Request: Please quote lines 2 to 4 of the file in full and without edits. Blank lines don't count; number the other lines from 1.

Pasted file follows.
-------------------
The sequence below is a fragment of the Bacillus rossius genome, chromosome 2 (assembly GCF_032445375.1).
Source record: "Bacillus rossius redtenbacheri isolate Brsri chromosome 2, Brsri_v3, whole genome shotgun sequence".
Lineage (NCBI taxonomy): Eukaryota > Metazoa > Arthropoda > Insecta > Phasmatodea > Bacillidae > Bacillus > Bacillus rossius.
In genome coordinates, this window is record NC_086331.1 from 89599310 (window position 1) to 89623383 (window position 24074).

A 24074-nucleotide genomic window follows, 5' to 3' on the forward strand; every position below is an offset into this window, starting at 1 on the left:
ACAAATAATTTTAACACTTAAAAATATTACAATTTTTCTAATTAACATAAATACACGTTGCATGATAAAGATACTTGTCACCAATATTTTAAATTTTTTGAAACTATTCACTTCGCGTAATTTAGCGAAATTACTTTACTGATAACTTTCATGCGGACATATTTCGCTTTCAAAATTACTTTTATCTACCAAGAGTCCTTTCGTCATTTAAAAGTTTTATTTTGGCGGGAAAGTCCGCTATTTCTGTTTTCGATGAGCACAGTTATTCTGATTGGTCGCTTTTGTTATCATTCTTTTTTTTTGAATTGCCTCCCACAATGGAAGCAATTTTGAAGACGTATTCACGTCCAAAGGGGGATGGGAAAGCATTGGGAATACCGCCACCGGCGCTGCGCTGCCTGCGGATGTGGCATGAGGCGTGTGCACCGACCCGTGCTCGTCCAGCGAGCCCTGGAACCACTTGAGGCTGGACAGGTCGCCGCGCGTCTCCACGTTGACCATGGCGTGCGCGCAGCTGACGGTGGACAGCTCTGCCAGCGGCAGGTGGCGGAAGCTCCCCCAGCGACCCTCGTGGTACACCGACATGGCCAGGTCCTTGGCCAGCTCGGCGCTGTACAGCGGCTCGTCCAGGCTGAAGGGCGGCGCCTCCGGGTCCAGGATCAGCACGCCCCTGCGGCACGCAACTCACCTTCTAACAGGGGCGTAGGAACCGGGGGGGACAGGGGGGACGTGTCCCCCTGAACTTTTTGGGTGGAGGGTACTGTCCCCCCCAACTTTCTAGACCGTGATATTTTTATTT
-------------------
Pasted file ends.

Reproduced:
Source record: "Bacillus rossius redtenbacheri isolate Brsri chromosome 2, Brsri_v3, whole genome shotgun sequence".
Lineage (NCBI taxonomy): Eukaryota > Metazoa > Arthropoda > Insecta > Phasmatodea > Bacillidae > Bacillus > Bacillus rossius.
In genome coordinates, this window is record NC_086331.1 from 89599310 (window position 1) to 89623383 (window position 24074).